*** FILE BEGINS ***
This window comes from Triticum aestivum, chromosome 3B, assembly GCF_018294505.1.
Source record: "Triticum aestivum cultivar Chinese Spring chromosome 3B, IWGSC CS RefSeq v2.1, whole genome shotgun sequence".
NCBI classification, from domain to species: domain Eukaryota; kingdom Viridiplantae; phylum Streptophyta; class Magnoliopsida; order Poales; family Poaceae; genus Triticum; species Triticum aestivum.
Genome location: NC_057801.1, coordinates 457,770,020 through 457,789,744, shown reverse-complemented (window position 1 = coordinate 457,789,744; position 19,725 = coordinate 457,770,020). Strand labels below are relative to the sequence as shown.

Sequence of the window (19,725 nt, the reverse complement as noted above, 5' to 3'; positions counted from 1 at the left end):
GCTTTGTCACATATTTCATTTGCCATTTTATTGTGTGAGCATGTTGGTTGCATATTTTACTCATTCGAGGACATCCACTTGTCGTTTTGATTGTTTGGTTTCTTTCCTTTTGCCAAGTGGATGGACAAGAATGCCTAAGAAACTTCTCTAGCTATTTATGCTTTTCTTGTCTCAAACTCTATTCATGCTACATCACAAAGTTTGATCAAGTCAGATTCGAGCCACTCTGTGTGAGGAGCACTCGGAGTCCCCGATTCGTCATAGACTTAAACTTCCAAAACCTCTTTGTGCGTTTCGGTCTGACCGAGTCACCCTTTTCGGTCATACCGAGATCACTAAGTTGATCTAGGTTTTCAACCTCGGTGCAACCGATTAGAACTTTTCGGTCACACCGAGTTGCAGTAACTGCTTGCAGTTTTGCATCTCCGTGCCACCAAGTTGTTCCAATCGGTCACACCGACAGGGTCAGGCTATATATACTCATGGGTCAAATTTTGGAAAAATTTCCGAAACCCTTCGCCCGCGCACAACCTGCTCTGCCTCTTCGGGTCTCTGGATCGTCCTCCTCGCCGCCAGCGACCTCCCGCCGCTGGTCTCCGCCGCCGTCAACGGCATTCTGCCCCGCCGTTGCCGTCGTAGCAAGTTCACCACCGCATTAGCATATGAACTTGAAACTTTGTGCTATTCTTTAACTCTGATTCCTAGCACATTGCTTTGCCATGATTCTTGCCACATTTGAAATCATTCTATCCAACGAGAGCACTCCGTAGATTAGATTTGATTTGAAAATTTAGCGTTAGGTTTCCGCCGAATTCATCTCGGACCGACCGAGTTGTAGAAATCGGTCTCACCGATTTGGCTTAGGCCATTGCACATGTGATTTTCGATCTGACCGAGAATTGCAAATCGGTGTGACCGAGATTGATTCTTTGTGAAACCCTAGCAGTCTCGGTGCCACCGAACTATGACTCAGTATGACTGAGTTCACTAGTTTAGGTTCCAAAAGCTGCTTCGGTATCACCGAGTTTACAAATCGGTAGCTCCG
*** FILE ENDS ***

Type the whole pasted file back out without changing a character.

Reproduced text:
This window comes from Triticum aestivum, chromosome 3B, assembly GCF_018294505.1.
Source record: "Triticum aestivum cultivar Chinese Spring chromosome 3B, IWGSC CS RefSeq v2.1, whole genome shotgun sequence".
NCBI classification, from domain to species: domain Eukaryota; kingdom Viridiplantae; phylum Streptophyta; class Magnoliopsida; order Poales; family Poaceae; genus Triticum; species Triticum aestivum.
Genome location: NC_057801.1, coordinates 457,770,020 through 457,789,744, shown reverse-complemented (window position 1 = coordinate 457,789,744; position 19,725 = coordinate 457,770,020). Strand labels below are relative to the sequence as shown.

Sequence of the window (19,725 nt, the reverse complement as noted above, 5' to 3'; positions counted from 1 at the left end):
GCTTTGTCACATATTTCATTTGCCATTTTATTGTGTGAGCATGTTGGTTGCATATTTTACTCATTCGAGGACATCCACTTGTCGTTTTGATTGTTTGGTTTCTTTCCTTTTGCCAAGTGGATGGACAAGAATGCCTAAGAAACTTCTCTAGCTATTTATGCTTTTCTTGTCTCAAACTCTATTCATGCTACATCACAAAGTTTGATCAAGTCAGATTCGAGCCACTCTGTGTGAGGAGCACTCGGAGTCCCCGATTCGTCATAGACTTAAACTTCCAAAACCTCTTTGTGCGTTTCGGTCTGACCGAGTCACCCTTTTCGGTCATACCGAGATCACTAAGTTGATCTAGGTTTTCAACCTCGGTGCAACCGATTAGAACTTTTCGGTCACACCGAGTTGCAGTAACTGCTTGCAGTTTTGCATCTCCGTGCCACCAAGTTGTTCCAATCGGTCACACCGACAGGGTCAGGCTATATATACTCATGGGTCAAATTTTGGAAAAATTTCCGAAACCCTTCGCCCGCGCACAACCTGCTCTGCCTCTTCGGGTCTCTGGATCGTCCTCCTCGCCGCCAGCGACCTCCCGCCGCTGGTCTCCGCCGCCGTCAACGGCATTCTGCCCCGCCGTTGCCGTCGTAGCAAGTTCACCACCGCATTAGCATATGAACTTGAAACTTTGTGCTATTCTTTAACTCTGATTCCTAGCACATTGCTTTGCCATGATTCTTGCCACATTTGAAATCATTCTATCCAACGAGAGCACTCCGTAGATTAGATTTGATTTGAAAATTTAGCGTTAGGTTTCCGCCGAATTCATCTCGGACCGACCGAGTTGTAGAAATCGGTCTCACCGATTTGGCTTAGGCCATTGCACATGTGATTTTCGATCTGACCGAGAATTGCAAATCGGTGTGACCGAGATTGATTCTTTGTGAAACCCTAGCAGTCTCGGTGCCACCGAACTATGACTCAGTATGACTGAGTTCACTAGTTTAGGTTCCAAAAGCTGCTTCGGTATCACCGAGTTTACAAATCGGTAGCTCCG